Monmouth University’s polling unit, in a highly unusual statement, indicated Wednesday they do not have confidence in their jaw-dropping survey released earlier this week showing former Vice President Joe Biden plunging in the Democratic presidential primary.

“As other national polls of 2020 Democratic presidential race have been released this week, it is clear that the Monmouth University Poll published Monday is an outlier,” Patrick Murray, the director of the poll, said. “This is a product of the uncertainty that is inherent in the polling process.”

The poll, released Monday, showed Biden dropping 13 percentage points from the 32 percent he captured in June in Monmouth’s previous national poll for the Democratic nomination race. It showed Vermont Sen. Bernie Sanders and Massachusetts Sen. Elizabeth Warren tied at 20 percent, with Biden at 19 percent.


Biden’s campaign vehemently pushed back on the survey, insisting to political reporters that “this poll is an outlier that is contradicted by every measure of the national average.”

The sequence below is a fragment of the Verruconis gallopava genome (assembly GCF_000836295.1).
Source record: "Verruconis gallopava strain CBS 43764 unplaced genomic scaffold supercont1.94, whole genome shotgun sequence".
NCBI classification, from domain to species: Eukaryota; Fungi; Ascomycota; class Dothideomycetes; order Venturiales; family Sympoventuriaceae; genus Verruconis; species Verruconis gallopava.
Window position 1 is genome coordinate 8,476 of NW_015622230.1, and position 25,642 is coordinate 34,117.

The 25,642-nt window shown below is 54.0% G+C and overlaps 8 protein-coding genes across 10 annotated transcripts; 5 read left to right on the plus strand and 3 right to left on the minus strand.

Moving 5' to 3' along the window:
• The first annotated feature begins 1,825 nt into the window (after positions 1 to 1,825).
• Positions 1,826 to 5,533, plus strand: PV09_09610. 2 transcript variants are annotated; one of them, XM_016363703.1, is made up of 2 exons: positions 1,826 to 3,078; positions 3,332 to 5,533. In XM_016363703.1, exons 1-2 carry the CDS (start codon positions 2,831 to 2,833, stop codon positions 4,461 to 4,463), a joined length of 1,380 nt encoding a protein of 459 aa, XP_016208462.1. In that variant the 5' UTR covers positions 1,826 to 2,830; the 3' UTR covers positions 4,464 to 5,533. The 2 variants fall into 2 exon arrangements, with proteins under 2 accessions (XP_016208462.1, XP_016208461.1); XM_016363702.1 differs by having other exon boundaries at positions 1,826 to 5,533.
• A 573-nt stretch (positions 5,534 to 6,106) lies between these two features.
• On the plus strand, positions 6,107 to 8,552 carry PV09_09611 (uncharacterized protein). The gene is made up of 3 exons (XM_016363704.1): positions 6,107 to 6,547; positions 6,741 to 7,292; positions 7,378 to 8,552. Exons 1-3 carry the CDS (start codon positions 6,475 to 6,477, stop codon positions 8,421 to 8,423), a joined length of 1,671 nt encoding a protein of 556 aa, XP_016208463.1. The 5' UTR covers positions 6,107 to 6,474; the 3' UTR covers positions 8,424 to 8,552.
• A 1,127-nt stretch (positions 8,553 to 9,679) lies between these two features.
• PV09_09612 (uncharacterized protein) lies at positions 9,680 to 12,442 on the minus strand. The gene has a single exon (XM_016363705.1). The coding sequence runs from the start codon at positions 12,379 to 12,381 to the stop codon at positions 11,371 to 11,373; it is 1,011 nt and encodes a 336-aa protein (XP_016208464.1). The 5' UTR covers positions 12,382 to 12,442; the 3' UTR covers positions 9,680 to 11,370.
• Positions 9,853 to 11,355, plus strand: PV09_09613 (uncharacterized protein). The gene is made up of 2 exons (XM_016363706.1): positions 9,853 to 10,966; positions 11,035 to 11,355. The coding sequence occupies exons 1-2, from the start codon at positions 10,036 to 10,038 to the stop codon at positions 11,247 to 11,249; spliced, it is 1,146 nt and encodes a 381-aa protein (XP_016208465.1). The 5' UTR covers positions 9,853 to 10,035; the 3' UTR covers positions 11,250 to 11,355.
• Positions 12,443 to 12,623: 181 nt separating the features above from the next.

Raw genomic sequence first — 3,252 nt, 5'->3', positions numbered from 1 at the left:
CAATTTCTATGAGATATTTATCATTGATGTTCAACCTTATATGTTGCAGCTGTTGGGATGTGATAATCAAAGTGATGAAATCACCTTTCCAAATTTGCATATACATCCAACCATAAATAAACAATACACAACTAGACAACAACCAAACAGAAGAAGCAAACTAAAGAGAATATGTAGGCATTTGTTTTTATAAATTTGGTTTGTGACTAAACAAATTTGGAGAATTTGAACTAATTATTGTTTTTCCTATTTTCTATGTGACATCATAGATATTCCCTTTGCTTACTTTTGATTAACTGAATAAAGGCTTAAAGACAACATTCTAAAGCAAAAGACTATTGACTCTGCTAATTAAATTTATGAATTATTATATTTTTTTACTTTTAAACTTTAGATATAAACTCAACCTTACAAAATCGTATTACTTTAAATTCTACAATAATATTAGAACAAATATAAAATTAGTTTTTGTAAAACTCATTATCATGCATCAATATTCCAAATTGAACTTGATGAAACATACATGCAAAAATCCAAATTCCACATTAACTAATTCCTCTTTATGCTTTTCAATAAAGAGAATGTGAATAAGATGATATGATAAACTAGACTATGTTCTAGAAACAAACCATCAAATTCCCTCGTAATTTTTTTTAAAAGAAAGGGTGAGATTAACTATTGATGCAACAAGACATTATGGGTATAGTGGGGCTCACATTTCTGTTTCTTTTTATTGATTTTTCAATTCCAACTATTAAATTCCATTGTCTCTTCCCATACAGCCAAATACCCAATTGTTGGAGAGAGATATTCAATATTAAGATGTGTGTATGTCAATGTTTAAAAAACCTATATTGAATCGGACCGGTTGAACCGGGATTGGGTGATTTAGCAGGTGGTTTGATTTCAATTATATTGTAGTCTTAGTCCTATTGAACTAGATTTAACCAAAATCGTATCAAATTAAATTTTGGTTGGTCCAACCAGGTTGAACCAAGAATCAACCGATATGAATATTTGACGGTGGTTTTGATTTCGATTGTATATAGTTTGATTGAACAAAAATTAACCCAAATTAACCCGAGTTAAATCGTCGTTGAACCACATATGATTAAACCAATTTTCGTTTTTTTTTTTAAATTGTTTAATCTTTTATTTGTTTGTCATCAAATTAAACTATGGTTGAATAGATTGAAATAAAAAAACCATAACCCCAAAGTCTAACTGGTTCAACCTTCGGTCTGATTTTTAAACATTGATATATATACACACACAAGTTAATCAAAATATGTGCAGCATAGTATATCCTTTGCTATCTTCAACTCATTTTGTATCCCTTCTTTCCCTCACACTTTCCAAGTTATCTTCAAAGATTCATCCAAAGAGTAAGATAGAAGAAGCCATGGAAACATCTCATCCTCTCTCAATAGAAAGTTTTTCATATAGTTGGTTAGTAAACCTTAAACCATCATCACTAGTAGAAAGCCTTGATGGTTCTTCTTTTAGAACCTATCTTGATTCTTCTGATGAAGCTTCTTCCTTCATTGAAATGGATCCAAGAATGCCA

On Wednesday, Monmouth agreed.

“It occurs very infrequently, but every pollster who has been in this business a while recognizes that outliers happen,” Murray said. “This appears to be one of those instances.”

He added, “In the end, we must put out the numbers we have.”

But for the last two days, the poll reverberated across the political and media world.

“Biden electability argument takes hit,” read the headline in an article by The Hill. The story quoted Democratic strategists questioning whether the Monmouth poll was a dent in the wall of Biden’s electability argument. Fox News also covered the poll.

Arnie Arnesen, a New Hampshire based progressive radio host and commentator who was a former Democratic gubernatorial and congressional nominee, described the poll as “a wakeup call.” Pointing to Biden’s repeated embracing of his former boss, President Barack Obama, Arnesen argued “the wakeup call is ‘can you run a 2016 campaign in 2020?’ Maybe not.”


But Biden campaign pollster John Anzalone, scrutinizing the Monmouth survey, told Fox News, “I’m not damming Monmouth as a bad pollster. I’m saying it’s an outlier.”

Veteran Democratic strategist Jesse Ferguson said “you can quickly over-read into this poll,” as he pointed to the survey’s sample size of 298 voters and margin of error of 5.7 points. Ferguson, who served as a senior spokesman for Hillary Clinton’s 2016 presidential campaign and remains neutral in the 2020 Democratic nomination race, emphasized that “if I was the Biden campaign, there are lots of things that would keep me up at night. This poll isn’t one of them.”